Death & Co: Restoring Flavor to the Drink & Class to Specialty Cocktails

I owed myself this post on Death & Company a long time ago. Blame the summer, my tomatoes, my clients, my children going back to school and the many things I wanted to share. I twitted the news and even wrote a note for Ron Santa Teresa’s Club del Ron, but I neglected Savoir Faire.

Last July, more than 600 cocktail enthusiasts from around the globe came together at The Roosevelt Hotel in New Orleans to honor the best of the cocktail industry at Tales of the Cocktail’s 4th Annual Spirited Award Ceremony. That night New York’s Death & Company was a big winner.
A judging panel of 30 of the world’s foremost cocktail experts agreed that Death &Company is the Best American Cocktail Bar and it has the World’s Best Cocktail Menu. (Among other honorees was Charlotte Voisey, the English mixologist who created the Strawberry & Basil Mojito and the sublime Angel Falls.)

Today I was organizing my pictures and found these dark ones of Death &Company. This narrow bar in the East Village has cherry wood ceiling, kerosene lamps and chandeliers. Its stoic wood doors don't say anything about the huge collection of homemade syrups and bitters it treasures. Or about its drink menu with a very respectable selection of rum cocktails, including one of my favorite Ron de Venezuela: Santa Teresa 1796.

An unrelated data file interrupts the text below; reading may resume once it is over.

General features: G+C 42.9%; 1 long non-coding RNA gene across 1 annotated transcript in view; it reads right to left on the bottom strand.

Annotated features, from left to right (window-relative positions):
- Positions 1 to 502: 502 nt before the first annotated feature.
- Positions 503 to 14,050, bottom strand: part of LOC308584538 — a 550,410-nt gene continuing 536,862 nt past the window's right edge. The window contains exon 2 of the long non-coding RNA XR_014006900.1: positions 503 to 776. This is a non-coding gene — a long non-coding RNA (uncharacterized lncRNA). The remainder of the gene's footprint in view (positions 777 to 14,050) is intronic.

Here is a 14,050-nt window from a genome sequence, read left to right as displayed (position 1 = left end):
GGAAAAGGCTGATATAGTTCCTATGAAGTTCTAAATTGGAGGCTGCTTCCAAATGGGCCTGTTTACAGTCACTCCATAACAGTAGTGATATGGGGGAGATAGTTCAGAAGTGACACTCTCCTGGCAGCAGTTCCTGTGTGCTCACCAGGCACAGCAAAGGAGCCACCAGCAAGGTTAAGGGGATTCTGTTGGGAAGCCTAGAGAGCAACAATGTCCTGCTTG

Last May we went there with the mission of having a Bumboo. This is a drink made out of rum, sugar and nutmeg, recreated by mixologist Brian Miller using ultra premium Santa Teresa 1796. I was craving for that Bumboo since the Manhattan Cocktail Classic seminar ‘Stories from Behind the Bar,’ which I followed on Twitter.

The seminar was hosted at Death & Company. Its co-owner David Kaplan and some of its mixologists and bartenders were telling stories about how the bar came to be. In between stories, they mixed a Bumboo and somebody twitted a photo.

I wanted to enjoy this drink with so much history. Its origins go back to the pirate’s era in the Caribbean, when sailors favored it because it tasted better than the Royal Navy Grog. But I wanted it recreated by the people who are redefining the very shape of New York’s cocktail landscape and using one of the finest rums in the world.

We had it and we love it! Sorry but I do not have Miller’s recipe. I will get it next time we go to this bar which name brings memories of the Prohibition era when “…the refined craft of the American bartender was outlawed. It was thought that to drink alcohol was to live a life shadowed by death. It was thought by some that these were death and company.”
For restoring flavor to the drink and class to specialty cocktails, for embracing those who shine after dusk and welcoming this new sipping golden era, I raise my glass to Death & Company, Best American Bar!

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